Dietary fiber refers to nutrients in the diet that cannot be digested by gastrointestinal enzymes. It is the indigestible part of plant foods that push through our digestive system, absorbing water along the way, helping to invite peristalsis for healthy bowel function. It is an essential part of a healthy diet.
There are two types of fiber, soluble and insoluble. Soluble fiber dissolves in water, while insoluble fiber does not. Fiber cannot be digested. Soluble fiber, however, changes as it goes through the digestive tract, where it is fermented, by bacteria. Soluble fiber absorbs water, and becomes gelatinous. Insoluble fiber goes through the digestive tract without changing its forms.
Fiber is beneficial for so many reasons. It helps improve intestinal health, prevents heart disease by lowering LDL, helps prevent some cancers, reduces blood pressure, regulates blood sugar, and aids in weight control.
Insoluble fiber can be found in whole-grain foods such as brown rice, quinoa, millet, bran, many vegetables, and fruit with skin. Soluble fiber dissolves when mixed with water and becomes a gel-like substance, slowing down the movement of food through the small intestine. Sources of soluble fiber include oats, peas, beans, apples, and citrus fruits; one serving of any of these foods provides between one to three grams (g) of soluble fiber.
Evidence suggests that soluble fiber is more effective at lowering cholesterol, but both types of fiber are important for your health. One of the ways soluble fiber may lower blood cholesterol is through its ability to reduce the amount of bile reabsorbed in the intestines. When fiber interferes with absorption of bile in the intestines, the bile is excreted in the feces. To make up for this loss of bile, the liver makes more bile salts. The body uses cholesterol to make bile salts. So in order to obtain the cholesterol necessary to make more bile salts, the liver must increase its production of LDL receptors.
These receptors are responsible for pulling cholesterol out of LDL molecules in the bloodstream. Therefore, the more bile salts are made from the liver, the more LDL cholesterol is pulled from the blood.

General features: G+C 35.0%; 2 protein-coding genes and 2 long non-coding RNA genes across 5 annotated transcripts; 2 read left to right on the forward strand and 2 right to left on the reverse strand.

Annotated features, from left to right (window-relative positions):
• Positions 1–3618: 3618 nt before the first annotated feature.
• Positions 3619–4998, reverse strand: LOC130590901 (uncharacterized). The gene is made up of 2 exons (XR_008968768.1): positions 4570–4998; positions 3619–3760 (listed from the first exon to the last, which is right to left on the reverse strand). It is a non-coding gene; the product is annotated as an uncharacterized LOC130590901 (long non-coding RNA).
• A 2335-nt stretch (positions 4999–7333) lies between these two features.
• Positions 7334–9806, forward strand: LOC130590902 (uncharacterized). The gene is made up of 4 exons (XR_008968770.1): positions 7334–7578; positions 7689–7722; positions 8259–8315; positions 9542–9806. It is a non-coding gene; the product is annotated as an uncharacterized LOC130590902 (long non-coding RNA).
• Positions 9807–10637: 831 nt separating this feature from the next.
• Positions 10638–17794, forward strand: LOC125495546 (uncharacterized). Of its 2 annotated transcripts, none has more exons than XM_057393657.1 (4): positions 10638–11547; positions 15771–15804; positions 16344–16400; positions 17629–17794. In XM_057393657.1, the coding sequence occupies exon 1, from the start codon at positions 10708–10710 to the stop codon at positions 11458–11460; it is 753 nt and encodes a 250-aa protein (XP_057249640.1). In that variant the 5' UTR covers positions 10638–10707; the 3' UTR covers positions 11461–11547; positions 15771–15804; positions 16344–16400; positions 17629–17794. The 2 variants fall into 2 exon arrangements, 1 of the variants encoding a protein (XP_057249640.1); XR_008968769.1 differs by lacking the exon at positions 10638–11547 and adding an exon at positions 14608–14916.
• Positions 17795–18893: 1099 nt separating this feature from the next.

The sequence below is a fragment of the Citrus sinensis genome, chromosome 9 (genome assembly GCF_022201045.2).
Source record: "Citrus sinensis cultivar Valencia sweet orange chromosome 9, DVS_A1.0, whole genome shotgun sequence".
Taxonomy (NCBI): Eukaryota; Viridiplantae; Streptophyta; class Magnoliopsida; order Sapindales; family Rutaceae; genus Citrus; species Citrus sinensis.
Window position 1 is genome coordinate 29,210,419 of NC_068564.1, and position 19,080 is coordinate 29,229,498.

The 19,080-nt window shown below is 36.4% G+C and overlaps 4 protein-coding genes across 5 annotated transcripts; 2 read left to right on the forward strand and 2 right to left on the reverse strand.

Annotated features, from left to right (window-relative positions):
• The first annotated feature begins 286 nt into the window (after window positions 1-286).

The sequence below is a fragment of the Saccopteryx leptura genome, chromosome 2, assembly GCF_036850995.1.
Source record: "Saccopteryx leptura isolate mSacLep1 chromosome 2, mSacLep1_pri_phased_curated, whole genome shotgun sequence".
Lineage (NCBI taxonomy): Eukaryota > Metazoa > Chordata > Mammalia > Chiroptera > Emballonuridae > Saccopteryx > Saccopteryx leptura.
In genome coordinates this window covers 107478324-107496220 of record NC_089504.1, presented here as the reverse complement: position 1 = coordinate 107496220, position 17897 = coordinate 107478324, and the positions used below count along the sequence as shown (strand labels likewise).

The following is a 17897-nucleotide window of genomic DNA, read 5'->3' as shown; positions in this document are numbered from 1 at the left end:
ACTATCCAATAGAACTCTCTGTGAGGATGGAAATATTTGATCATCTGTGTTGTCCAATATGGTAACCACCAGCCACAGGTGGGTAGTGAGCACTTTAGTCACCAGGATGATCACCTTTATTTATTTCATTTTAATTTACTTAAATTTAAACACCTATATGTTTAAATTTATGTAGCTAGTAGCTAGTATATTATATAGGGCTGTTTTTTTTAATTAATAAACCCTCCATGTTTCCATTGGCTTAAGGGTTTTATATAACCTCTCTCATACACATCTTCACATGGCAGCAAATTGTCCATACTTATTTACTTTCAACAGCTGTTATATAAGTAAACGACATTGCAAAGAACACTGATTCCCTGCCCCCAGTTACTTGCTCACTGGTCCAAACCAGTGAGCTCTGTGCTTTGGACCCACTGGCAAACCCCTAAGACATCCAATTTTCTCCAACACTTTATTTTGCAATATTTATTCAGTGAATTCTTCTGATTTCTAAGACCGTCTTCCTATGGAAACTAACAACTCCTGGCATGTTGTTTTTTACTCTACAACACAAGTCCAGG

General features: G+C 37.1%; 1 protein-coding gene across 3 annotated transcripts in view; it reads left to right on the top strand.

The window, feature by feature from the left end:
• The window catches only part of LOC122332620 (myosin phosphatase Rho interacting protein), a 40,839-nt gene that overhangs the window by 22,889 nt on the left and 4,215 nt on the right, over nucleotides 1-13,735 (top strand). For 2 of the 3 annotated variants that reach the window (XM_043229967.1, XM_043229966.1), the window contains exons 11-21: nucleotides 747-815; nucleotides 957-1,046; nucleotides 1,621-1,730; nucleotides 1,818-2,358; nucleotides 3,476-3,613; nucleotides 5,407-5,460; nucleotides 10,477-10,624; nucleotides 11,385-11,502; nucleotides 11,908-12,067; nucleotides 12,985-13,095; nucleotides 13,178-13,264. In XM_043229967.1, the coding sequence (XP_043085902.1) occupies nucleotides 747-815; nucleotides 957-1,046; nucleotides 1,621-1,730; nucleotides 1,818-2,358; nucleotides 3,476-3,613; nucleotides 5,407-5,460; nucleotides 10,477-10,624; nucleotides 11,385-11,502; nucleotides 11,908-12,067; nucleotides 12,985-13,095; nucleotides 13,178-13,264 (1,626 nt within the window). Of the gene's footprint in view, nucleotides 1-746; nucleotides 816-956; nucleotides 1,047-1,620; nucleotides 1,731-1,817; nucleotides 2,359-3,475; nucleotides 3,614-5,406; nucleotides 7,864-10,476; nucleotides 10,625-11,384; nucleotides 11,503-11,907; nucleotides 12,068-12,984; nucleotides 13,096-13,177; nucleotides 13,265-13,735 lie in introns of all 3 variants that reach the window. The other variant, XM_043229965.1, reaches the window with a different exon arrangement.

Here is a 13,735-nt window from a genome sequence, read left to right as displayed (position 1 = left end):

Research shows that increasing soluble fiber by 5 to 10 g a day reduces LDL cholesterol by about five percent. Oat bran and oatmeal, as well as psyllium and barley, are rich in beta-glucan, a soluble form of fiber, which has been shown to lower total cholesterol and LDL cholesterol.
Simple Three-Bean Salad
1 can garbanzo beans (chickpeas), rinsed and drained
1 can black beans, rinsed and drained
1 can great northern beans, rinsed and drained
2 small onion, chopped
¾-cup apple cider vinegar
½-cup xylitol (natural sweetener)
¼-cup organic extra virgin olive oil
1 teaspoon pink salt
½ teaspoon pepper
In a large bowl, combine the first six ingredients. In another bowl, whisk the vinegar, xylitol, oil, salt and pepper. Pour over bean mixture and toss to coat. Cover and refrigerate for several hours or overnight. Serve with a slotted spoon. Optional to garnish with freshly chopped basil and parsley
2 cups pure water
1-cup fresh Italian parsley
½-cup fresh mint, chopped fine
1 bunch green scallions
1-cup cucumber, cut into ½ inch cubes
1 to 2 lemons
2 teaspoons Celtic or pink salt
1/4-cup olive oil
Place quinoa in medium saucepan with 2 cups water to 1-cup quinoa. Bring to boil and reduce down to simmer for about 20 minutes. Lay flat on sheet pan to separate quinoa so it will not stick together. Cool in freezer for 10 minutes. Chop all herbs until minced fine. After quinoa has cooled, add olive oil, sliced scallions herbs, salt and lemon juice. Add cucumber and tomatoes.